White Horse Golf Course is in foreclosure

White Horse Golf Course, seen here, is now in foreclosure. - File Photo
White Horse Golf Course, seen here, is now in foreclosure.
— image credit: File Photo

KINGSTON — Just a couple years after its opening in spring 2007, the White Horse Golf Course development located near Kingston is in foreclosure. As of March 23, the amount in default on the note is approximately $5.7 million, according to the notice of trustee's sale filed with Kitsap County's Auditors office, March 24.

White Horse owner and developer Bob Screen didn't return calls as of presstime.

The history of White Horse is traced back some 21 years, when Screen wanted to find a place for his daughter's horse to pasture, according to an April 2007 Seattle Times article. He found what he was looking for and the quest for a simple pasture evolved into an 18-hole public golf course and residential development with capacity for more than 200 houses.

Screen broke ground in 2003.

Residents weren't shocked to learn of the foreclosure.

"No it's not a surprise," said John Xenos, who moved into his White Horse home in December 2006. "If you go out to White Horse and see 10 cars in the parking lot for a golf establishment of that size, you figure they're not doing too well."

Phase one, the first phase of residential development, has 65 lots.

Today about 40 homes have been built or are in construction, said Mark Hanna. Hanna and his wife were the first residents to move to White Horse.

Builder and owner Larry Ward took issue with the lack of signage and said Screen wasn't willing to pay a nominal amount for proper signing and marketing.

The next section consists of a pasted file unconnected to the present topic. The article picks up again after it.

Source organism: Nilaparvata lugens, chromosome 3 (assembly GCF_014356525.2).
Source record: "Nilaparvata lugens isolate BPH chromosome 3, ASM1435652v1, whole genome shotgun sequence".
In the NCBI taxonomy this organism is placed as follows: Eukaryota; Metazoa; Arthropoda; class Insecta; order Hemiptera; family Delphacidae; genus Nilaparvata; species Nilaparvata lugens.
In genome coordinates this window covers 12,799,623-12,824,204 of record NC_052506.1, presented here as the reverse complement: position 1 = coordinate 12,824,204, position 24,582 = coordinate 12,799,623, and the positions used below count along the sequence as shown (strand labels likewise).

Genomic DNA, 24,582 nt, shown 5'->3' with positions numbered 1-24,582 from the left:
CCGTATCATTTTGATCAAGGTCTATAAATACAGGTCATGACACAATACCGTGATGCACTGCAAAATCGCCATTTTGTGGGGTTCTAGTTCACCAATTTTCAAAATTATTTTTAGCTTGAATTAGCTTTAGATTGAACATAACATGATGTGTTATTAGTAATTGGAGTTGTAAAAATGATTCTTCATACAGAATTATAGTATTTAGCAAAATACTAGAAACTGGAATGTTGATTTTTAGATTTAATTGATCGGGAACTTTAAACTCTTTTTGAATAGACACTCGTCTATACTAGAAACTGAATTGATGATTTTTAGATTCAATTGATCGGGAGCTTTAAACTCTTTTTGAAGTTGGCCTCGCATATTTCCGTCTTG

"That's pretty much endemic of how the whole thing has been run," Ward said. "Without them doing good marketing there's no hope for people trying to market their homes."

Also included in Screen's grand vision were a club house, pool, tennis courts and an equestrian area for the residents. The property goes to foreclosure without any of the promised amenities, several homeowners say.

While they may not have gotten the deal they signed up for, some take it in stride and some maintain Screen never mislead anyone. Several others say Screen's possible sale of the property would be a positive thing for the golf course and residential owners.

"He's created something beautiful out there, but it just wasn't pushed well. I talk to people on Bainbridge Island and they don't even know there is a golf course," said Meisha Rouser who has owned in White Horse for more than two years. "We need someone to market it and take it to the next stage. We need more life out there, and golfers, so the value is more appreciated. As far as home owners go, it would be fabulous."

Of personal interest to all the owners was the status of the Home Owners Association (HOA) account, as owners pay $95 each month to the HOA.

The HOA account is in "great shape and has been managed very well," Hanna said.

"I reviewed the accounting system records listing all transaction activity for 2008 and 2009 to date. I suppose that would constitute Bob’s word on it, along with his administrator Debbie who keeps the books for him," Hanna wrote in an e-mail. "I have no reason to doubt the integrity of either of them."

Some say Screen never shared actual "bank statements" on the HOA account, which is required by law under RCW 64.38, however, Hanna said Screen would provide any additional specific documentation desired, all the owners have to do is ask.

If an offer Screen is willing to accept isn't made the property will go on the auction block Aug. 14 at 10:30 a.m.

According to e-mails between homeowners, Port Madison Enterprises, the economic development arm of the Suquamish tribe, made an offer on the course, but Screen turned it down.

"We're aware that it's for sale," said PME Media Coordinator April Leigh.

Regardless how it all shakes out in the next few months several home owners speak praises of what it's like living at White Horse: the sounds of coyotes resonate at night, the views are spectacular, the neighbors are friendly and have holiday gatherings and barbecues.

"Once the economy picks back up it will still be a good long-term investment," Xenos said. "If and when it becomes a destination resort out there it will look really good and in the long run it will all work out for us out there."

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